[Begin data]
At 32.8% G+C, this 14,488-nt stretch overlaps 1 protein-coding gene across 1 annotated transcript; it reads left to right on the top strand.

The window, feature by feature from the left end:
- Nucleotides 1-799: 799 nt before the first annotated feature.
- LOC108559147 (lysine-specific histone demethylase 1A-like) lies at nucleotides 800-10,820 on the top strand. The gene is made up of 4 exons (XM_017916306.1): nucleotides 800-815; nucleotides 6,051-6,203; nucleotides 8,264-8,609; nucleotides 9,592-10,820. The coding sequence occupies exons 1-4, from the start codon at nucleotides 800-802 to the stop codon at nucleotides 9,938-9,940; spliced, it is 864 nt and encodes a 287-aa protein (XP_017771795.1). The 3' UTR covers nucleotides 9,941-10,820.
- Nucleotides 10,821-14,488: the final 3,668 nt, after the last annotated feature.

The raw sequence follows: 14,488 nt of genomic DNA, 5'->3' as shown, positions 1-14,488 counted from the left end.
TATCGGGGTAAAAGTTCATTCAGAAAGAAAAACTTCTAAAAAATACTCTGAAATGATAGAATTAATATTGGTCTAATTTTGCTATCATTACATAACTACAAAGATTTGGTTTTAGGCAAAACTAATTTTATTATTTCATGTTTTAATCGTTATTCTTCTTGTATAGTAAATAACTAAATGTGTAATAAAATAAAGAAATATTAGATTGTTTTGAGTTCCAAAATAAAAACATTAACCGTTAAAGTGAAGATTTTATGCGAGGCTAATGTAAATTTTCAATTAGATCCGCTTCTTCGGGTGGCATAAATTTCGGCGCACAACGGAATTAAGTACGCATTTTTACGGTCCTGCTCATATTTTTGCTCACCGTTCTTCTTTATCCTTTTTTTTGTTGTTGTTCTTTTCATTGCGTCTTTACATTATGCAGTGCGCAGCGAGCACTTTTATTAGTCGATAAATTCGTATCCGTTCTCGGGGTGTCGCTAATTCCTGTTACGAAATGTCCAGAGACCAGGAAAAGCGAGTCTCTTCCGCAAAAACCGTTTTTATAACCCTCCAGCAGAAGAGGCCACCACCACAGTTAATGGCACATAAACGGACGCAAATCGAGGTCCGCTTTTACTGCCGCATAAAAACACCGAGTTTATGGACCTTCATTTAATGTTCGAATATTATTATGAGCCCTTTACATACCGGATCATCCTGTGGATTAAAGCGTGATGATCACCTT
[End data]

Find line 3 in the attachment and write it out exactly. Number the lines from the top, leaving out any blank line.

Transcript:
- Nucleotides 1-799: 799 nt before the first annotated feature.